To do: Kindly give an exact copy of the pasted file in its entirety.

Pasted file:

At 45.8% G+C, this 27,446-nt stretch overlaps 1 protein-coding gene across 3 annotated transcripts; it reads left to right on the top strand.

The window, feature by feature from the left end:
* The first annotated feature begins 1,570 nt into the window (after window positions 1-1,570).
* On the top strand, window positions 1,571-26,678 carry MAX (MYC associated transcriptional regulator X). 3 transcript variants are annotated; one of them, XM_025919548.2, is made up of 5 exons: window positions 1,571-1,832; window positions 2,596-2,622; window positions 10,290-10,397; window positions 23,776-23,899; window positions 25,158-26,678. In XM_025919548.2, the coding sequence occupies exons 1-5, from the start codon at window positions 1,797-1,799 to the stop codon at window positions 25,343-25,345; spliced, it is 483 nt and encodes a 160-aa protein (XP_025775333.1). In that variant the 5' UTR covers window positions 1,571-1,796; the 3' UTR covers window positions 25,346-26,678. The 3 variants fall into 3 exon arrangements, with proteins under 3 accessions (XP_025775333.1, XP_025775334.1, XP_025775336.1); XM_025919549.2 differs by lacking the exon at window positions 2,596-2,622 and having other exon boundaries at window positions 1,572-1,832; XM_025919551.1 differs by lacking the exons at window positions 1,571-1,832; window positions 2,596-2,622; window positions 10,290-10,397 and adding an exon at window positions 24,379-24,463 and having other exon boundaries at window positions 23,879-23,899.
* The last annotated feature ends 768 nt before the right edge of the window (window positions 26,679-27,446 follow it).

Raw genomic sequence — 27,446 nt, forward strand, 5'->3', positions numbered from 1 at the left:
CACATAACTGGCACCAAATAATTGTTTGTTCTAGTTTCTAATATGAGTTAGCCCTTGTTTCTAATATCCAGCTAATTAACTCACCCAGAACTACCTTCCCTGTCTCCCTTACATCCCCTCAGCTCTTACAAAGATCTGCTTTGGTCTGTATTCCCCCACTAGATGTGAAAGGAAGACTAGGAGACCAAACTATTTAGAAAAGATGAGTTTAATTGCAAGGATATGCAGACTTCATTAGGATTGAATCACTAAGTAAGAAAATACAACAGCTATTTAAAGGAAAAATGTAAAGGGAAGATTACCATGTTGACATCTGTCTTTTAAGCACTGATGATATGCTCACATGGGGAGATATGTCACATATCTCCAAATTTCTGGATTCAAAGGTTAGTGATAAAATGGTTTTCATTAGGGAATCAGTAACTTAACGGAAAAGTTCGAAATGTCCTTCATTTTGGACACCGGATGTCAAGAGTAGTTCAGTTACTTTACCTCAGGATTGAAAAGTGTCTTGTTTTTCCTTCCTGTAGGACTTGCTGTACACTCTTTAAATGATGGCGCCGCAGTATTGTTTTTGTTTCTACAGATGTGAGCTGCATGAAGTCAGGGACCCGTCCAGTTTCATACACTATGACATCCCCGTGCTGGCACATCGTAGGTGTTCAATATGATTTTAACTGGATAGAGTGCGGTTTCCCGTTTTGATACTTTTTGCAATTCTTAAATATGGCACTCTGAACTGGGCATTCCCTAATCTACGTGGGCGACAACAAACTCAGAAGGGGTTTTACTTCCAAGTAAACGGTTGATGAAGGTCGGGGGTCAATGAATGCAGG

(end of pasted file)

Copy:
At 45.8% G+C, this 27,446-nt stretch overlaps 1 protein-coding gene across 3 annotated transcripts; it reads left to right on the top strand.

The window, feature by feature from the left end:
* The first annotated feature begins 1,570 nt into the window (after window positions 1-1,570).
* On the top strand, window positions 1,571-26,678 carry MAX (MYC associated transcriptional regulator X). 3 transcript variants are annotated; one of them, XM_025919548.2, is made up of 5 exons: window positions 1,571-1,832; window positions 2,596-2,622; window positions 10,290-10,397; window positions 23,776-23,899; window positions 25,158-26,678. In XM_025919548.2, the coding sequence occupies exons 1-5, from the start codon at window positions 1,797-1,799 to the stop codon at window positions 25,343-25,345; spliced, it is 483 nt and encodes a 160-aa protein (XP_025775333.1). In that variant the 5' UTR covers window positions 1,571-1,796; the 3' UTR covers window positions 25,346-26,678. The 3 variants fall into 3 exon arrangements, with proteins under 3 accessions (XP_025775333.1, XP_025775334.1, XP_025775336.1); XM_025919549.2 differs by lacking the exon at window positions 2,596-2,622 and having other exon boundaries at window positions 1,572-1,832; XM_025919551.1 differs by lacking the exons at window positions 1,571-1,832; window positions 2,596-2,622; window positions 10,290-10,397 and adding an exon at window positions 24,379-24,463 and having other exon boundaries at window positions 23,879-23,899.
* The last annotated feature ends 768 nt before the right edge of the window (window positions 26,679-27,446 follow it).

Raw genomic sequence — 27,446 nt, forward strand, 5'->3', positions numbered from 1 at the left:
CACATAACTGGCACCAAATAATTGTTTGTTCTAGTTTCTAATATGAGTTAGCCCTTGTTTCTAATATCCAGCTAATTAACTCACCCAGAACTACCTTCCCTGTCTCCCTTACATCCCCTCAGCTCTTACAAAGATCTGCTTTGGTCTGTATTCCCCCACTAGATGTGAAAGGAAGACTAGGAGACCAAACTATTTAGAAAAGATGAGTTTAATTGCAAGGATATGCAGACTTCATTAGGATTGAATCACTAAGTAAGAAAATACAACAGCTATTTAAAGGAAAAATGTAAAGGGAAGATTACCATGTTGACATCTGTCTTTTAAGCACTGATGATATGCTCACATGGGGAGATATGTCACATATCTCCAAATTTCTGGATTCAAAGGTTAGTGATAAAATGGTTTTCATTAGGGAATCAGTAACTTAACGGAAAAGTTCGAAATGTCCTTCATTTTGGACACCGGATGTCAAGAGTAGTTCAGTTACTTTACCTCAGGATTGAAAAGTGTCTTGTTTTTCCTTCCTGTAGGACTTGCTGTACACTCTTTAAATGATGGCGCCGCAGTATTGTTTTTGTTTCTACAGATGTGAGCTGCATGAAGTCAGGGACCCGTCCAGTTTCATACACTATGACATCCCCGTGCTGGCACATCGTAGGTGTTCAATATGATTTTAACTGGATAGAGTGCGGTTTCCCGTTTTGATACTTTTTGCAATTCTTAAATATGGCACTCTGAACTGGGCATTCCCTAATCTACGTGGGCGACAACAAACTCAGAAGGGGTTTTACTTCCAAGTAAACGGTTGATGAAGGTCGGGGGTCAATGAATGCAGG